Alcoholism is considered a severe and debilitating disease, and with good cause. This severity of alcohol use disorder leaves individuals with a form of alcohol dependence that is completely dominant over their lives. Someone who suffers from alcoholism often has little or no control over the frequency or volume of alcohol they are consuming.
These individuals are not blind to the negative consequences happening as a result of their disease, however, they do not have the power to overcome their own cravings. Ignoring financial, social, and professional implications of their drinking habits is not uncommon for someone suffering from alcoholism, as they cannot control their own urges.
An alcohol use disorder is still very dangerous, although it is not as severe as alcoholism. The cravings, habits, and risky behaviors often associated with alcohol use disorder can make those individuals especially prone to alcoholism. Individuals suffering from alcohol use disorders may also find themselves with the same broken relationships, lost jobs, and legal issues that those suffering from full alcoholism may also struggle with.
The good news is with an AUD there is still a good opportunity to try to overcome some of the cravings and other symptoms associated with the disease. Even making simple life changes, such as choosing activities and hobbies that have no association with drinking can help distance the relationship you have with alcohol. Distancing yourself from alcohol can also help you associate other sober activities with positive experiences. Making some of these simple changes can help put you back in charge of your life, giving you a better chance of standing up to the cravings when they hit again.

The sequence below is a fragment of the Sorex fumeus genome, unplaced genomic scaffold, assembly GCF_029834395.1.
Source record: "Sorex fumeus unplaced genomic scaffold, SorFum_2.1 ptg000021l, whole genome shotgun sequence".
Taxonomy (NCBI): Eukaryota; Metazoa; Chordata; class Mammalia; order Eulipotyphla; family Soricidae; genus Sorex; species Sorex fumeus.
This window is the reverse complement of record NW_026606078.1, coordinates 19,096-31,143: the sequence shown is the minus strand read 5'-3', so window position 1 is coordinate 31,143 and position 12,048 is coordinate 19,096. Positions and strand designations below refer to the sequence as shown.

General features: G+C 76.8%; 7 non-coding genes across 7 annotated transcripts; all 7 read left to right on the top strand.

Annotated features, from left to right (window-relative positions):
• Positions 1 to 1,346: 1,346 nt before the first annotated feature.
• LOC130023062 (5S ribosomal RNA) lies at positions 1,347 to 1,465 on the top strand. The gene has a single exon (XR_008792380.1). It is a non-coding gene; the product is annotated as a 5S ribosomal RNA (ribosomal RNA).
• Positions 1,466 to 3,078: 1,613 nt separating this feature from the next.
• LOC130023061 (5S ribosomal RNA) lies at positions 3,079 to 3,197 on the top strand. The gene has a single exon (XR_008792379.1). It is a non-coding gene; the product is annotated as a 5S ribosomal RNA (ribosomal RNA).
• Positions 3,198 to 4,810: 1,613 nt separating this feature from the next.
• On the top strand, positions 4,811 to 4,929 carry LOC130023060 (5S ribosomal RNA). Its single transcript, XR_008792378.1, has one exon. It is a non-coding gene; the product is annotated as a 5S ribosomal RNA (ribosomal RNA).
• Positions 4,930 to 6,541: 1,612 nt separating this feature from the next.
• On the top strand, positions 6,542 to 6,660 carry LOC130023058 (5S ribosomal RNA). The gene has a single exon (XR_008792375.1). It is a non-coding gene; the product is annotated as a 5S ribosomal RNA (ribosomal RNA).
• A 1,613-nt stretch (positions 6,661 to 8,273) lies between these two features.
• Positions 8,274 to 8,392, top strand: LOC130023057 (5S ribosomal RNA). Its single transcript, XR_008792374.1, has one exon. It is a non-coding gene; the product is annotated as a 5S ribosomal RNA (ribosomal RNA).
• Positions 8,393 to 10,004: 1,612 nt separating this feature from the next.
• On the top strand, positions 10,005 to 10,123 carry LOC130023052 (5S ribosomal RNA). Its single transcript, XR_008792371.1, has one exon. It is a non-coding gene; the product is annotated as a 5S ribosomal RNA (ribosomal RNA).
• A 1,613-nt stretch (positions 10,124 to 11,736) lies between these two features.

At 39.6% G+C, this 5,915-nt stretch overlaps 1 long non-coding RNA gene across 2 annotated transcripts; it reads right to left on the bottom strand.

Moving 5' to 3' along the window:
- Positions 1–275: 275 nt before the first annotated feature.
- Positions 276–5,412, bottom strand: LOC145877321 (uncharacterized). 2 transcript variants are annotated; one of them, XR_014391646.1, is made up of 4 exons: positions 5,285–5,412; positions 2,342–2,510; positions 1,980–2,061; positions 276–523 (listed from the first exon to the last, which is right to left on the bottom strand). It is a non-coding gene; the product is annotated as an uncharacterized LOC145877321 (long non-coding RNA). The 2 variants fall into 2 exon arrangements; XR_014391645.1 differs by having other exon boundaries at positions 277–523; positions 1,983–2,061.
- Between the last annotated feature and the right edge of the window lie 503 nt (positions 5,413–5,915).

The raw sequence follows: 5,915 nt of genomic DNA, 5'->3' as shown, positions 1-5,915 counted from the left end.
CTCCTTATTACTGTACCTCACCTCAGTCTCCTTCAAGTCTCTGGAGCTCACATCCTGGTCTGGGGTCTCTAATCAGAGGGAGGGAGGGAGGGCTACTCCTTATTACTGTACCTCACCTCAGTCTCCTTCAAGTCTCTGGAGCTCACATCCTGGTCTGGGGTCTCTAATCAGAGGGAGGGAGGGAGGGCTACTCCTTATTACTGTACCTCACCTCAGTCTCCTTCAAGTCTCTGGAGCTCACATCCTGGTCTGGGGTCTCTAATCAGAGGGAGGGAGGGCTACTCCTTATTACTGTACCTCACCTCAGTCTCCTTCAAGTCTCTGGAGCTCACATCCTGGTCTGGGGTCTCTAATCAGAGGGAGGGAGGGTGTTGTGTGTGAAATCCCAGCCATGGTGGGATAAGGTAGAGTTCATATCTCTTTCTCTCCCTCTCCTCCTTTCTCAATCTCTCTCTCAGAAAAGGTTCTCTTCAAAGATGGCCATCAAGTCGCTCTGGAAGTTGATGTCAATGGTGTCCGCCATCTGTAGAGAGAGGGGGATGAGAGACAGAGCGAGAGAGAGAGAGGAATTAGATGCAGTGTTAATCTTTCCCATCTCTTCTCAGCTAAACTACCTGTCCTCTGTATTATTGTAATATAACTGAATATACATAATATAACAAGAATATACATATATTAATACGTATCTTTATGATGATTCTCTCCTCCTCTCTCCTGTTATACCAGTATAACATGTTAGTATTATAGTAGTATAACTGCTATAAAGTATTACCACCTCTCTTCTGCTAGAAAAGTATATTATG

Treatment For Alcohol Use Disorders
There are many steps that you can take in your own life to distance yourself from alcohol, such as the ones mentioned above. Surrounding yourself with people and activities that are not associated with alcohol can enrich your life with sobriety and new experiences. Exercising your own power over cravings for alcohol is important, and can also help you to realize just how significant of a role alcohol plays in your life.
It is, however, equally as important to be honest with yourself when you have lost some of that power over your cravings for alcohol. If you have reached a point where you begin to cancel on plans that do not involve drinking for ones that do, or if you choose to hang out with the bar crowd over your sober crowd, then it may be time for some professional help.
Professional help is essential when it comes to diagnosing and treating some cases of alcohol use disorder. Therapists and counselors who are specifically trained to treat clients with alcohol use disorder are accessible through many addiction treatment programs. These professionals can help address both the physical dependency of alcohol use disorder as well as the psychological and mental symptoms of the disease. In treating all aspects of an alcohol use disorder, clients are more likely to have a successful recovery and less likely to suffer from a relapse in the future.
Get Help For An Alcohol Use Disorder Today
If you are interested in the treatment mentioned above for yourself or for a loved one, we are able to help you find a program that fits your needs. Our addiction treatment specialists are available 24/7 to talk with you about your program options. Your call is always confidential. Contact a treatment specialist today to learn more.